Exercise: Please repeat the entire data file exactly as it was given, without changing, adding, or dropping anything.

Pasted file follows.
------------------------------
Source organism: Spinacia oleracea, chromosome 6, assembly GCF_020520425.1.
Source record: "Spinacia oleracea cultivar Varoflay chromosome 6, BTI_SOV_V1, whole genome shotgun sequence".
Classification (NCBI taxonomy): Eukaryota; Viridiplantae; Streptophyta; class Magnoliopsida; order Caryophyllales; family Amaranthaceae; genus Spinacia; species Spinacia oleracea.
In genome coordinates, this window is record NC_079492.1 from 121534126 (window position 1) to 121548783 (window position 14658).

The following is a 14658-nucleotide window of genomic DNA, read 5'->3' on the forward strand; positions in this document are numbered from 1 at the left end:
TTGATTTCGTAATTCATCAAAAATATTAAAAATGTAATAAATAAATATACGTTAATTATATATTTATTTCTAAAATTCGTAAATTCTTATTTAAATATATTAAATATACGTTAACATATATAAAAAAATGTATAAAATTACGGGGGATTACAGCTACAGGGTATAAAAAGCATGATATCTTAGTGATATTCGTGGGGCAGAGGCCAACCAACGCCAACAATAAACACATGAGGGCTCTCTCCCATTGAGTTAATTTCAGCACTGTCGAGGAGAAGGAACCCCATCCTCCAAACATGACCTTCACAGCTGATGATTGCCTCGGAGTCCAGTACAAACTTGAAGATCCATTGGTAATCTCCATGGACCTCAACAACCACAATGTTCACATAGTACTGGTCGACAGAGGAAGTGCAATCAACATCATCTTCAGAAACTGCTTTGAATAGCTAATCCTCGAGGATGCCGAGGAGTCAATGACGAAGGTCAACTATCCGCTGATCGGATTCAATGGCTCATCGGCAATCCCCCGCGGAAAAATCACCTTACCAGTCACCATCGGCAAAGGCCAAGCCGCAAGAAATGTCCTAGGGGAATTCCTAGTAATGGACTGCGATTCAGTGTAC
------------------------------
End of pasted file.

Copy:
Source organism: Spinacia oleracea, chromosome 6, assembly GCF_020520425.1.
Source record: "Spinacia oleracea cultivar Varoflay chromosome 6, BTI_SOV_V1, whole genome shotgun sequence".
Classification (NCBI taxonomy): Eukaryota; Viridiplantae; Streptophyta; class Magnoliopsida; order Caryophyllales; family Amaranthaceae; genus Spinacia; species Spinacia oleracea.
In genome coordinates, this window is record NC_079492.1 from 121534126 (window position 1) to 121548783 (window position 14658).

The following is a 14658-nucleotide window of genomic DNA, read 5'->3' on the forward strand; positions in this document are numbered from 1 at the left end:
TTGATTTCGTAATTCATCAAAAATATTAAAAATGTAATAAATAAATATACGTTAATTATATATTTATTTCTAAAATTCGTAAATTCTTATTTAAATATATTAAATATACGTTAACATATATAAAAAAATGTATAAAATTACGGGGGATTACAGCTACAGGGTATAAAAAGCATGATATCTTAGTGATATTCGTGGGGCAGAGGCCAACCAACGCCAACAATAAACACATGAGGGCTCTCTCCCATTGAGTTAATTTCAGCACTGTCGAGGAGAAGGAACCCCATCCTCCAAACATGACCTTCACAGCTGATGATTGCCTCGGAGTCCAGTACAAACTTGAAGATCCATTGGTAATCTCCATGGACCTCAACAACCACAATGTTCACATAGTACTGGTCGACAGAGGAAGTGCAATCAACATCATCTTCAGAAACTGCTTTGAATAGCTAATCCTCGAGGATGCCGAGGAGTCAATGACGAAGGTCAACTATCCGCTGATCGGATTCAATGGCTCATCGGCAATCCCCCGCGGAAAAATCACCTTACCAGTCACCATCGGCAAAGGCCAAGCCGCAAGAAATGTCCTAGGGGAATTCCTAGTAATGGACTGCGATTCAGTGTAC